1. Have the continents truly moved apart?1
Apparently yes. There is considerable evidence that the continents have moved in time.2 The matching shapes of the coastlines of Africa and South America have been discussed since the mid-1800s. Not only the shape, but the rocks sometimes match on corresponding continents.3 There is also evidence that the ocean floor has spread apart between Africa and South America.4
2. When did the continents move apart?
Evidence for movement of plates seems present throughout much of the geologic record. The present configuration of continents is attributed to break-up of a large super-continent, Pangaea, which, in conventional terminology, started in the Jurassic. Continental movement continues today, although very slowly. Most creationists interpret Jurassic sediments as deposited during the Flood, so it seems the continents may have achieved their present arrangement during the Flood.
3. Does mention of the division of the earth in Genesis 10:25 refer to plate tectonics?
Probably not. The biblical context is the "table of nations" that spread out after the flood. The text most likely means that the land was divided among these groups of people.5
4. Does Pangaea represent the pre-Flood world?
Pangaea is the name given by geologists to a supercontinent apparently assembled toward the end of the Paleozoic and which began to break apart in the early to mid-Mesozoic. Most creationists believe these intervals of the geologic column correspond to a record of the Flood. Consequently, the formation of Pangaea would have occurred, in this view, during the Flood. The disposition and extent of pre-Flood continents may have been significantly altered by plate tectonic activity during and after the Flood. There is a need for more research in relating plate tectonics to the Flood.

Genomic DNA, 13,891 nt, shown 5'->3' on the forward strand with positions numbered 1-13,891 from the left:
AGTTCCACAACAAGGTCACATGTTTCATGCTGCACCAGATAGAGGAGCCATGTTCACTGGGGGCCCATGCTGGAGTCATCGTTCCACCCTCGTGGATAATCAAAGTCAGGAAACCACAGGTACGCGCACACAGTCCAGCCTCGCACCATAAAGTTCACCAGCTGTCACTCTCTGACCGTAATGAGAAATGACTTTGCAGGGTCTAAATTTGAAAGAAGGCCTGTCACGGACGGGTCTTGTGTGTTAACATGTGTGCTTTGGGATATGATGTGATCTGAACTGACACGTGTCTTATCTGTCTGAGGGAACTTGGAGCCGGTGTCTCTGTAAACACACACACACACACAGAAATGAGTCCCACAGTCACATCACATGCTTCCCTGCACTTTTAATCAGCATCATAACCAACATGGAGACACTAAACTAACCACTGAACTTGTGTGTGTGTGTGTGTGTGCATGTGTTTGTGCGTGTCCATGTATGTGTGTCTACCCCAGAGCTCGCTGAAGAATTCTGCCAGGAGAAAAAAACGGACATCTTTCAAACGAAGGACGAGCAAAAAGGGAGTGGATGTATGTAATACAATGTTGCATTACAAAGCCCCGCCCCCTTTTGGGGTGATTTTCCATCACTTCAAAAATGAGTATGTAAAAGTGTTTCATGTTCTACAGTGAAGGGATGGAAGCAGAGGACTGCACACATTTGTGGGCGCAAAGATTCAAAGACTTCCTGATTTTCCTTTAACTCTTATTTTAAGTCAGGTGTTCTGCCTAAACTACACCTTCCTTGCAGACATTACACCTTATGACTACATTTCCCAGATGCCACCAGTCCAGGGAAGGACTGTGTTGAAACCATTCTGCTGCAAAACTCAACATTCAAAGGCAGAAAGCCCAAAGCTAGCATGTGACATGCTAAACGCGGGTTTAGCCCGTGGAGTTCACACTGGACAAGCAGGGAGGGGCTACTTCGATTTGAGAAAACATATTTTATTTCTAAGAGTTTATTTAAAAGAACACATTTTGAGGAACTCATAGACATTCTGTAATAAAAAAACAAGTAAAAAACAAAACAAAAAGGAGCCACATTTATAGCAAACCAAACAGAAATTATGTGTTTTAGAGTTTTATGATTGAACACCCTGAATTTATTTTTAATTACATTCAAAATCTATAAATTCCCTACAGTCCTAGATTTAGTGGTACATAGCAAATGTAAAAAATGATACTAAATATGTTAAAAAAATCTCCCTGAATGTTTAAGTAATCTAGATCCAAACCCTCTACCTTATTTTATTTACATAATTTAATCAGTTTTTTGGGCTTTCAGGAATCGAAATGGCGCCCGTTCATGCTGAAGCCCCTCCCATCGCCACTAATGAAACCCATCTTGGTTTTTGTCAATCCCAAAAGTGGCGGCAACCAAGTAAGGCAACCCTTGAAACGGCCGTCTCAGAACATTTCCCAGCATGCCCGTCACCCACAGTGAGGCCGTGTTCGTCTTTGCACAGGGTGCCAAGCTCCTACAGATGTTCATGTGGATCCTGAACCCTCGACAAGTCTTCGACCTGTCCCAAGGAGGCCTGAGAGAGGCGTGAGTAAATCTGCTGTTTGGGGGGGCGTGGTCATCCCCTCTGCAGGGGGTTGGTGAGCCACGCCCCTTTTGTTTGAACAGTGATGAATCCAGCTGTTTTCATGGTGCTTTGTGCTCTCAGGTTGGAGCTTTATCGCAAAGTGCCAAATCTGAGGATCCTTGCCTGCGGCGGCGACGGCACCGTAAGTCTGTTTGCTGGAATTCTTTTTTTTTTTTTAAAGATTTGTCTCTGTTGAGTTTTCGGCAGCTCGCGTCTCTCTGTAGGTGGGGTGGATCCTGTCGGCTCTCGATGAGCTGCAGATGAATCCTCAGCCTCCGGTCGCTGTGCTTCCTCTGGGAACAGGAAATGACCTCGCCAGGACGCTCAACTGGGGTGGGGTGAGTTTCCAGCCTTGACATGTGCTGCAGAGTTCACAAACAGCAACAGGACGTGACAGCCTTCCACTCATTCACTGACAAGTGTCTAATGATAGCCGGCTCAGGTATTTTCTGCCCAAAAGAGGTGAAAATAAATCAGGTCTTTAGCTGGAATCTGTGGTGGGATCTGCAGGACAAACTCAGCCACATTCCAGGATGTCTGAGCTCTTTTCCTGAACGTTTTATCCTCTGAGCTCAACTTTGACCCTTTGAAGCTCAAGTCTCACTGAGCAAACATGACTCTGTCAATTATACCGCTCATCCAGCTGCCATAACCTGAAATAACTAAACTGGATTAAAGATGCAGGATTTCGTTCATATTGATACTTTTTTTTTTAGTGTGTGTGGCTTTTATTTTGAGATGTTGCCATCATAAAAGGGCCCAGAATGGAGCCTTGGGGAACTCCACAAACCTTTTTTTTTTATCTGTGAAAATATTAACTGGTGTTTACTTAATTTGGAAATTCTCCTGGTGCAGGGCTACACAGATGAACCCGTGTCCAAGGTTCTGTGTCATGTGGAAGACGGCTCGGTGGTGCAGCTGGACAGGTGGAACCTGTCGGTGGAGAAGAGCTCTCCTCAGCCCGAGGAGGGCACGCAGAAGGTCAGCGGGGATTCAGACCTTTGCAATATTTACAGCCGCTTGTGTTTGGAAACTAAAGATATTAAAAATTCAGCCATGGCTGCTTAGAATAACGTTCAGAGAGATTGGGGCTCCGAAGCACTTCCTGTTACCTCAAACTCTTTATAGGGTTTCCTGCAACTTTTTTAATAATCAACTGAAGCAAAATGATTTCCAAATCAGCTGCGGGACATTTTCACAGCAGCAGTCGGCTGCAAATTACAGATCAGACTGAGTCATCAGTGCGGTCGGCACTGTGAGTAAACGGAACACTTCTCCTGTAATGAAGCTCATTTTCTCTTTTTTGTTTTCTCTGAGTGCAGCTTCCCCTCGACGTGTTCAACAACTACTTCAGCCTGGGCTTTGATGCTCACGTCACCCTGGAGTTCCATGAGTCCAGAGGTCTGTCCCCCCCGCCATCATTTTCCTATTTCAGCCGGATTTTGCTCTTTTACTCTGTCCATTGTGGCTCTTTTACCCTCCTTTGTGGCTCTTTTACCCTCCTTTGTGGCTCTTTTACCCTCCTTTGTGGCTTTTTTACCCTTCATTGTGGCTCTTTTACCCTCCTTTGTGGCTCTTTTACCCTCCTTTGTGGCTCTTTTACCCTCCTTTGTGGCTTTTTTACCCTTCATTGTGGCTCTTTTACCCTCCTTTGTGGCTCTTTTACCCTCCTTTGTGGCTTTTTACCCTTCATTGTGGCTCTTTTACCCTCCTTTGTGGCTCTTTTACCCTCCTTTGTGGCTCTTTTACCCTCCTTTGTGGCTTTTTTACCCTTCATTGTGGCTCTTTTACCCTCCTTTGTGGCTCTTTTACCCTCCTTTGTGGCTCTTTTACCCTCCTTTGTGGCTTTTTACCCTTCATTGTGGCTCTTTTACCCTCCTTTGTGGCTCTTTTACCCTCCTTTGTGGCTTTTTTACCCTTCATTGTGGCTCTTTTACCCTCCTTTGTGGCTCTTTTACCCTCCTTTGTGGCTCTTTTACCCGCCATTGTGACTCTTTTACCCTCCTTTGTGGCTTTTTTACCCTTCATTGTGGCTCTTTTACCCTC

5. How could the continents move fast enough to rearrange the whole surface of the Earth during the year of the Flood?
It may not be necessary that all plate movements were completed during the Flood; significant plate movements might have continued for some time after the Flood. The plates move very slowly at present, but might move much faster given appropriate conditions. A large amount of energy would be needed to initiate plate movement; perhaps this could have been provided by extraterrestrial impacts.6 A lower melting temperature of the basalt rocks would have facilitated plate movement; it is known that the presence of water in basalt lowers its melting point.7 It is not known whether plate movement might have been facilitated by the "waters under the earth" or the break-up of the "fountains of the deep," but this possibility is worth considering. Some creationists have proposed a theory of rapid plate movement that may provide some answers to this question.8 The main proposal is that as tectonic plates subducted into the mantle, friction generated large amounts of heat The heat partially melted the undersurface of the plate, reducing the friction and facilitating more rapid subduction, which generated more heat, increasing the rate of subduction, etc. One problem with the model is that such rapid plate movement would heat the plates so much that it should take a long time for them to cool.
6. What unsolved questions about plate tectonics are of greatest interest?
When and how rapidly have the plates moved? What happened to the pre-Flood continents? How could the ocean-floor magma cool in a few thousand years if the plates moved so fast during the Flood?9